Continuing at state 776, process 686 generates a data structure called SYNONYM. An example SYNONYM data structure having rows and columns is shown in FIG. 17. At this point in the process 686, the features for each CID are populated by the corresponding NOMINAL array, i.e., the Nominal Feature Vector and Nominal Feature Weight of each CID-PID pair are entered into the SYNONYM structure. CIDs are utilized for Term type queries not for Image type queries. However, if the type of query is Image, a default CID is assigned for the image query to generalize process 686 for all query types. Advancing to a decision state 780, process 686 determines if the NOMINAL-FLAG is set (ON) in QUERY-STRUCTURE. As previously described, NOMINAL FLAG is normally clear (OFF), but application logic may set the flag. If set (ON), NOMINAL FLAG only retrieves a nominal vector. If the NOMINAL FLAG is set, process 686 returns the SYNONYM structure at state 782 and completes process 686.

If the NOMINAL FLAG is clear (OFF), as determined at decision state 780, process 686 advances to state 784 wherein index variables I and J are both initialized to a value of zero. Process 686 then advances to a loop at states 786-794 to populate the SYNONYM structure. At state 786, for CID [I] and PID [J], process 686 queries the DFL 690 (FIG. 14) to get back an array called DEFINITIONAL with columns: FID, Definitional Feature Vector (DFV) and Definitional Feature Weight (DFW). Process 686 moves to a decision state 788 to determine if all PIDs for the current CID are done. If not, process 686 proceeds to state 790 to increment the value of index J by one and move back to state 786 to query DFL 690 again. When all PIDs for the current CID are done, as determined at state 788, process 686 advances to a decision state 792 to determine if all CIDs are processed. If not, process 686 proceeds to state 794 to increment the value of index I by one, reinitialize the value of index J to zero, and move back to state 786 to query DFL 690 again. When all CIDs are done, as determined at state 792, process 686 updates the SYNONYM structure by replacing the array NOMINAL with the array DEFINITIONAL.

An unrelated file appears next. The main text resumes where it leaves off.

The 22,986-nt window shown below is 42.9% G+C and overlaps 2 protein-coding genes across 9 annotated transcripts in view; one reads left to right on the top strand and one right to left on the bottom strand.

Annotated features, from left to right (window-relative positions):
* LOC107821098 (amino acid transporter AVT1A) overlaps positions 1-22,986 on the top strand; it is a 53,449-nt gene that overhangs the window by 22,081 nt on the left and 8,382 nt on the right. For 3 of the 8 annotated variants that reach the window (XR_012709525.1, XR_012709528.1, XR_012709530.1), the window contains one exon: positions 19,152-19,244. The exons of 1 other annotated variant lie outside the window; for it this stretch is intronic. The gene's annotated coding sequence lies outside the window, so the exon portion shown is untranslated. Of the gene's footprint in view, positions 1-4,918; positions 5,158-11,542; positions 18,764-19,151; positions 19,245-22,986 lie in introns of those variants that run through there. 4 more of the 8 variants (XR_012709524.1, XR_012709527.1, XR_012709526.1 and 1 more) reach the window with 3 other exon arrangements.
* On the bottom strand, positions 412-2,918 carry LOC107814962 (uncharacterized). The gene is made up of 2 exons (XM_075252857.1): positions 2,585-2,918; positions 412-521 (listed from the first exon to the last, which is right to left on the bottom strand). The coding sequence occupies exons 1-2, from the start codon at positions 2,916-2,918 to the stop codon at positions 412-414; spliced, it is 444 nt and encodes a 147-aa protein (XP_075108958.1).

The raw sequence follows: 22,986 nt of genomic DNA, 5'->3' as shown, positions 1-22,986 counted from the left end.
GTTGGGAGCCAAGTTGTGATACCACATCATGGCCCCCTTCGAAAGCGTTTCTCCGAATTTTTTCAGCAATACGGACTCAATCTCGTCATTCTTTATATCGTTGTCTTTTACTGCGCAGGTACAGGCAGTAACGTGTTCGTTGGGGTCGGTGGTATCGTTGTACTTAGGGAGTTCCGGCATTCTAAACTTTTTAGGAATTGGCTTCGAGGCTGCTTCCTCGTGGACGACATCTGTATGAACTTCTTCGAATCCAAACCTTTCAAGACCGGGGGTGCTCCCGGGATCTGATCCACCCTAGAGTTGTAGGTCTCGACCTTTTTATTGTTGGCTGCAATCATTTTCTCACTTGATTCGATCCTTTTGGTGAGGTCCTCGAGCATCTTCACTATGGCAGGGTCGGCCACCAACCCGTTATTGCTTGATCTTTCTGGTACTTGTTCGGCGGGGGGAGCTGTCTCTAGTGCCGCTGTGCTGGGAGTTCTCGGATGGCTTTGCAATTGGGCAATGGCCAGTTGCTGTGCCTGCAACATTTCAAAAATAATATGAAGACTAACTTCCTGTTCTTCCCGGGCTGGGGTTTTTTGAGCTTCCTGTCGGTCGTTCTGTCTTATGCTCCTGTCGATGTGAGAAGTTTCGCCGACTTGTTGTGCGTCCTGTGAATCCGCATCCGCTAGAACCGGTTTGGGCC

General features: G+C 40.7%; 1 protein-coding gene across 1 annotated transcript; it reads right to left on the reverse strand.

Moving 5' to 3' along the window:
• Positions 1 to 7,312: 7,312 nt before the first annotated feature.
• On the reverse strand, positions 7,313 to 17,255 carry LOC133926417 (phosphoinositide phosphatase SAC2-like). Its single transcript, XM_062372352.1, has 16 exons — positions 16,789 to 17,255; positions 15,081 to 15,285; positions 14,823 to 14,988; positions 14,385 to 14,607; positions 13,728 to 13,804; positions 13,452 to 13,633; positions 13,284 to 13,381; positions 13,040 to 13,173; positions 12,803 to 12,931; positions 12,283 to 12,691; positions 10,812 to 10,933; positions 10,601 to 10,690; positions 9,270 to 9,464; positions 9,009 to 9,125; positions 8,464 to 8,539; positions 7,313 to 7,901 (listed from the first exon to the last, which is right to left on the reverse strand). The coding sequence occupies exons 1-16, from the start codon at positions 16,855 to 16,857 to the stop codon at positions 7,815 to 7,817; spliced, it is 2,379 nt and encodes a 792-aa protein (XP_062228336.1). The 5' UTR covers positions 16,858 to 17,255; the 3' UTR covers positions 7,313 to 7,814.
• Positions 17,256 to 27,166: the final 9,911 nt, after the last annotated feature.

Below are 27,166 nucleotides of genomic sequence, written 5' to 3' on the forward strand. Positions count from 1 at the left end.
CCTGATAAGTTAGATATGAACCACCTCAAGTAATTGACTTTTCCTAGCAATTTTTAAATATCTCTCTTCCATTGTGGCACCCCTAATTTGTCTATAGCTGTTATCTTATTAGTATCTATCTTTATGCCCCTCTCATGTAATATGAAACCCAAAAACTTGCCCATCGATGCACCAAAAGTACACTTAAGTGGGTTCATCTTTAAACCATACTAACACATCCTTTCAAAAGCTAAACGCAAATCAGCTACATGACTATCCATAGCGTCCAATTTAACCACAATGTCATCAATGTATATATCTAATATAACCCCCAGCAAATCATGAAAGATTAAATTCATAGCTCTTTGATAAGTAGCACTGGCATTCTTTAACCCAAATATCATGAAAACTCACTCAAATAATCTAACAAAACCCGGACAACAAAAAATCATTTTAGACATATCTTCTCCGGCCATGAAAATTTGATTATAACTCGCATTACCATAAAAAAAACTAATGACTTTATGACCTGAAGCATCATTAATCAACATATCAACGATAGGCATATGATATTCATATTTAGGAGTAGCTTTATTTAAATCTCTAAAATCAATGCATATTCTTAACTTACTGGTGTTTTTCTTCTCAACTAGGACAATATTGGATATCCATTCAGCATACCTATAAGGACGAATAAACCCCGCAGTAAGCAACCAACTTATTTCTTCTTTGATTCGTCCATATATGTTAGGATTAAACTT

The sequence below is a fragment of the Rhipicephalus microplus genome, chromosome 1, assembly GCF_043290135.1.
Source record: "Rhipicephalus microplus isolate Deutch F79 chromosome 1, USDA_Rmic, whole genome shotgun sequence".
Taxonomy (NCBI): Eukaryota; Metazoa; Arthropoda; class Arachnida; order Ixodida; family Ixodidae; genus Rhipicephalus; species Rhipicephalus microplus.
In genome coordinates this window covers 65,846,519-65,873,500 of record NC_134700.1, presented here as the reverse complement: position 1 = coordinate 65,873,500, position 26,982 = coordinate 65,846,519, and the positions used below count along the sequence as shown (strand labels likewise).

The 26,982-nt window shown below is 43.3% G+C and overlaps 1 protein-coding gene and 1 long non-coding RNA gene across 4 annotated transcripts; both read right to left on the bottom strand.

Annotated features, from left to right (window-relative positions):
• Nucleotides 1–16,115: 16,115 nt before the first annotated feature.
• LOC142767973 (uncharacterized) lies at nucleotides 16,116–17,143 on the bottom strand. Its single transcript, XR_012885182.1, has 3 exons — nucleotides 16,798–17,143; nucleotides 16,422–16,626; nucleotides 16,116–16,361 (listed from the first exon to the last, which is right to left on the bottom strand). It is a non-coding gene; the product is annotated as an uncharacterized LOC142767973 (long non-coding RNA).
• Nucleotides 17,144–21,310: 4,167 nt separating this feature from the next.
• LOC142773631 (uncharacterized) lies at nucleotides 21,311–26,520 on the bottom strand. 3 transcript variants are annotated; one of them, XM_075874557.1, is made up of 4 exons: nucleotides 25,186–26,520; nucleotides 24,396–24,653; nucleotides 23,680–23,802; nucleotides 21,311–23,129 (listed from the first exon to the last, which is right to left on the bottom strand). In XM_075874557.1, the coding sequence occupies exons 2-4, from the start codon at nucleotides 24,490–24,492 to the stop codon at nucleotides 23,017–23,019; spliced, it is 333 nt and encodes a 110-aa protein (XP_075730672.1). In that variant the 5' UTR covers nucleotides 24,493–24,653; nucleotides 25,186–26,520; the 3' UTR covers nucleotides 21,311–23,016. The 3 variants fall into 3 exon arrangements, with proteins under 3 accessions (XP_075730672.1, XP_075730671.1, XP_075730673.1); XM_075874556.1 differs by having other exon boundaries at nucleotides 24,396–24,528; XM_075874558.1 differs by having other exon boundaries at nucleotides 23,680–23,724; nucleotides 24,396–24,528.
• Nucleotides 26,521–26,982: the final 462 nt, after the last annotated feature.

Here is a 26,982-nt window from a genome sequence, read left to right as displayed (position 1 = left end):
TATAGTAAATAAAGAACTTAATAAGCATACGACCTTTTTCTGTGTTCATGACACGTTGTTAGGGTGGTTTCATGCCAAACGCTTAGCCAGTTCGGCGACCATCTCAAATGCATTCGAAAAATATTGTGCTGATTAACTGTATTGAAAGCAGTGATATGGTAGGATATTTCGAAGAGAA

Continuing at state 796, process 686 checks each PID of SYNONYM to determine if QUAL (Qualifier is further described hereinbelow) is TRUE. If so, process 686 replaces the Definitional Feature Vector of the PID with the Nominal Feature Vector of the Qualifier. This is accomplished by unpacking the Definitional Feature Vector in the SYNONYM structure to extract the components of the DFV and replacing the active component of the Definitional Feature Vector with the active component from the Qualifier. Process 686 then repacks the modified Definitional Feature Vector. Moving to state 798, process 686 returns the SYNONYM structure to the Control Unit portion of process 700 (FIG. 15) and completes at an end state 800.

Returning to the decision state 760, if QUERY-TYPE is Term, process 686 moves to state 810 and accesses the temporary storage to get the first CID. The CID(s) were previously obtained and stored at state 730 or state 742 (FIG. 15). Proceeding to a decision state 812, process 686 determines if the variable DESCRIPTOR has a value of NOMINATIVE. If so, process 686 advances to state 814 and queries the NFL 688 (FIG. 14) to retrieve a list containing a PID, a Nominal Feature Vector, and a Nominal Feature Weight. The NFL 688 indexes on CID values using a standard structure such as a B-tree. Note that each PID corresponds to a visual sense. Moving to a decision state 816, process 686 determines if all CIDs are done. If so, process 686 proceeds through connector A 818 to state 776 wherein the SYNONYM data structure is generated, as previously described. However, if all CIDs are not done, as determined at decision state 816, process 686 moves back to state 810 to access the next CID.

Returning to the decision state 812, if the variable DESCRIPTOR does not have a value of NOMINATIVE, i.e., DESCRIPTOR=QUAL (Qualifier) for the current word, e.g., "blue", of the Term query, e.g., "blue sky", process 686 continues at state 820. At state 820, process 686 queries the NFL 688 (FIG. 14) to get back a list having a PID, a Nominal Feature Vector, and a Nominal Feature Weight. The NFL indexes on CID values using a standard structure such as a B-tree. The Nominal Feature Vector for a Qualifier is structurally the same as that of a Nominative term, but preferably differs in the content of the component. For example, if the Qualifier pertains to color, only the color component of the Feature Vector is meaningful, while the other components are set to NULL. The meaningful component is referred to as the active component. At the completion of state 820, process 686 advances to state 822 wherein variable QUAL is set to TRUE for each Term having a Qualifier. Moving to a decision state 824, process 686 determines if all CIDs are done. If so, process 686 proceeds through connector A 818 to state 776, as previously described. However, if all CIDs are not done, as determined at decision state 824, process 686 moves back to state 810 to access the next CID.

VII. Creating Synonyms in the Victionary